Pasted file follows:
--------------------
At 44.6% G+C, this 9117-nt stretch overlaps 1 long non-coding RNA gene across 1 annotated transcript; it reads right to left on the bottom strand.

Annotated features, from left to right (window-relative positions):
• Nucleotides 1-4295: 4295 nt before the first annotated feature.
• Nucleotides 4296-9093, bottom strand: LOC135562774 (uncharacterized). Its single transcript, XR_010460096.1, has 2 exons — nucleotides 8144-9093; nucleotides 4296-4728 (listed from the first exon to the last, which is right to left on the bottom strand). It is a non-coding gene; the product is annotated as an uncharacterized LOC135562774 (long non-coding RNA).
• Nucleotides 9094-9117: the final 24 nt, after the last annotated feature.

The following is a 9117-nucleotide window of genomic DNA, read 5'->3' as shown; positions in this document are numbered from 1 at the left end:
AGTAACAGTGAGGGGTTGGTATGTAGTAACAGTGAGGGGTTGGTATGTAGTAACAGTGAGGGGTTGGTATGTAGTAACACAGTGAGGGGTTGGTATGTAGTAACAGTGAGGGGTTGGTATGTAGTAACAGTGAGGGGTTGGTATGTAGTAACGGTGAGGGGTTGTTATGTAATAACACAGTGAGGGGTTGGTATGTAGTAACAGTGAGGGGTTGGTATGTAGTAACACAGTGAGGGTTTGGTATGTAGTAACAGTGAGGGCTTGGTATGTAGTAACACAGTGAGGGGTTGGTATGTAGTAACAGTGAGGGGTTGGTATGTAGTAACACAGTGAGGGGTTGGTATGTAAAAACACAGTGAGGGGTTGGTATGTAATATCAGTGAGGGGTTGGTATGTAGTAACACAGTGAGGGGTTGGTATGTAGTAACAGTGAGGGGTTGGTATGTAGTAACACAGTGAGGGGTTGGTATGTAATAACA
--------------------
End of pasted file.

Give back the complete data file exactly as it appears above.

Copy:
At 44.6% G+C, this 9117-nt stretch overlaps 1 long non-coding RNA gene across 1 annotated transcript; it reads right to left on the bottom strand.

Annotated features, from left to right (window-relative positions):
• Nucleotides 1-4295: 4295 nt before the first annotated feature.
• Nucleotides 4296-9093, bottom strand: LOC135562774 (uncharacterized). Its single transcript, XR_010460096.1, has 2 exons — nucleotides 8144-9093; nucleotides 4296-4728 (listed from the first exon to the last, which is right to left on the bottom strand). It is a non-coding gene; the product is annotated as an uncharacterized LOC135562774 (long non-coding RNA).
• Nucleotides 9094-9117: the final 24 nt, after the last annotated feature.

The following is a 9117-nucleotide window of genomic DNA, read 5'->3' as shown; positions in this document are numbered from 1 at the left end:
AGTAACAGTGAGGGGTTGGTATGTAGTAACAGTGAGGGGTTGGTATGTAGTAACAGTGAGGGGTTGGTATGTAGTAACACAGTGAGGGGTTGGTATGTAGTAACAGTGAGGGGTTGGTATGTAGTAACAGTGAGGGGTTGGTATGTAGTAACGGTGAGGGGTTGTTATGTAATAACACAGTGAGGGGTTGGTATGTAGTAACAGTGAGGGGTTGGTATGTAGTAACACAGTGAGGGTTTGGTATGTAGTAACAGTGAGGGCTTGGTATGTAGTAACACAGTGAGGGGTTGGTATGTAGTAACAGTGAGGGGTTGGTATGTAGTAACACAGTGAGGGGTTGGTATGTAAAAACACAGTGAGGGGTTGGTATGTAATATCAGTGAGGGGTTGGTATGTAGTAACACAGTGAGGGGTTGGTATGTAGTAACAGTGAGGGGTTGGTATGTAGTAACACAGTGAGGGGTTGGTATGTAATAACA